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I'm working with a Xen host which is installed XenServer from Citrix by someone. He already installed a lot of CentOS 5.2 guests on the host. I wonder how to check those guests to know they are PV types or HVM types?

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2 Answers 2

up vote 3 down vote accepted

A quick note, there are actually 3 modes, not two when it comes to the drivers in use:

  • HVM: unmodified kernel and drivers using software emulated devices
  • PV-HVM: unmodified kernel with paravirtualized (Xen specific) disk and network drivers
  • PV: modified kernel and drivers

For a Xen guest/DomU you can do a very basic uname and lsmod with a grep to list the modules in use:

uname -a
lsmod | grep xen

If uname -a lists a kernel with the string "xen" in it, then you have a modified kernel and it's likely a PV guest, and you will see output from the lsmod command to confirm it. If you have output from the grep on lsmod but no sign of a modified kernel then you are PV-HVM. Without any sign of either, it's a straight HVM.

Note: Generally you can do more with VMs that have the PV tools installed, so that can be quite an obvious pointer, however you can fake the presence of the PV tools to allow suspend/resume etc. so you cannot rely on that in general.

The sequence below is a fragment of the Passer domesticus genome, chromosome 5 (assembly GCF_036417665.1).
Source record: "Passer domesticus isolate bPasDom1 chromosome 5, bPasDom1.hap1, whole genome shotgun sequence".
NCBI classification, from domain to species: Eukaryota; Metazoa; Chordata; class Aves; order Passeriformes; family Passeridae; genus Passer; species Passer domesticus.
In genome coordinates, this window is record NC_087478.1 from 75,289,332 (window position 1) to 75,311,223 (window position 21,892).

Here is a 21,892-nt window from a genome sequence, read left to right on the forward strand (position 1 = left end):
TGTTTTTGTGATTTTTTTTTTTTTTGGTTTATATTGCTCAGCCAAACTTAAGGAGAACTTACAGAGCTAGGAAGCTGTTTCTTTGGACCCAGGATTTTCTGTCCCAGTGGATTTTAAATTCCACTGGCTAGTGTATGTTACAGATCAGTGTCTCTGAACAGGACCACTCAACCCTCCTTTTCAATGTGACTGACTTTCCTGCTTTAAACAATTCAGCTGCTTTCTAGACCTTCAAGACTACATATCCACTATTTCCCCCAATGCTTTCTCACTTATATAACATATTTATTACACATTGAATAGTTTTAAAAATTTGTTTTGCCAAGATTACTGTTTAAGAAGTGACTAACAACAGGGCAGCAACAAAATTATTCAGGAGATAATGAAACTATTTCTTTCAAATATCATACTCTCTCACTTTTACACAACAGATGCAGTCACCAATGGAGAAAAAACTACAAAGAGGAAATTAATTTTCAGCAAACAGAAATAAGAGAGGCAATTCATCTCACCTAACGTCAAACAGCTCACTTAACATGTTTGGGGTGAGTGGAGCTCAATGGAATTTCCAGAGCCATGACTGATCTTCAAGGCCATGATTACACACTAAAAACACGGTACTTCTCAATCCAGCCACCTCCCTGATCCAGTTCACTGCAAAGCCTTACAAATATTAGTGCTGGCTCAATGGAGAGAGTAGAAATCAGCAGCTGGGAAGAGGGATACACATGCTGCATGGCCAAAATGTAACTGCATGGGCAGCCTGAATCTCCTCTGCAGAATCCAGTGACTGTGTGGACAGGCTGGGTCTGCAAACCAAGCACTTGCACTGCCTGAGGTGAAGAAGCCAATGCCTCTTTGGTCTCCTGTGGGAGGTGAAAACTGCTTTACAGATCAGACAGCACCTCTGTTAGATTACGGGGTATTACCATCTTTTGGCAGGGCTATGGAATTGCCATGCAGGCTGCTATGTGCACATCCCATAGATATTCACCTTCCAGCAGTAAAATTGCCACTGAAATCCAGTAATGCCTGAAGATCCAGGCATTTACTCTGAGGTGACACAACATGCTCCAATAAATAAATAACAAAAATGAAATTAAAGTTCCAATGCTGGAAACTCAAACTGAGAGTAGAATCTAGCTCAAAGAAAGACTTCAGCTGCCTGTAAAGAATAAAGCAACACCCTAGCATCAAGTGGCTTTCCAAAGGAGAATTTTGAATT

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Thanks @Adam. It's the clearest answer that I have found so far. –  Ha Son Hai May 30 '13 at 15:29

There is a better alternative to analyzing uname -a output from inside the guest domain. You should rather check the VM profile in the hypervisor itself.

With a standalone Xen installation, this could be achieved with xm list -l / xl list -l command:

# xm list
Name                 ID   Mem VCPUs    State   Time(s)
My-Virtual-Machine   13   259     1   -b----       8.0

# xm list --long My-Virtual-Machine
(domain
    (domid 13)
    (name My-Virtual-Machine)
    (image
        (linux
            (kernel ...)
            ...
        )
    )
    ...
)

Note the (linux) item in the (image) section — it corresponds to the builder configuration directive, where "linux" means "paravirtual" (rather than the actual system family), while "hvm" stands for "full virtualization".

With XenServer or XCP, you could use xe vm-list params=all command or something alike.

As for the virtualization modes, there is even more to come: Xen 4.3 introduced the new hybrid mode called PVH, which runs a fully PV system inside an HVM container without any hardware emulation. It's a special mode for 64-bit guests, the reason for this is that AMD64 architecture lacks some management features of i386 that Xen uses, which results in performance loss. It's not clear how PHV domains will be configured and how they will look in configuration dumps; my guess is that they may appear either as plain HVM domains (just like classic PV-on-HVM guests) or as a mixture HVM domain with some PV-specific directives.

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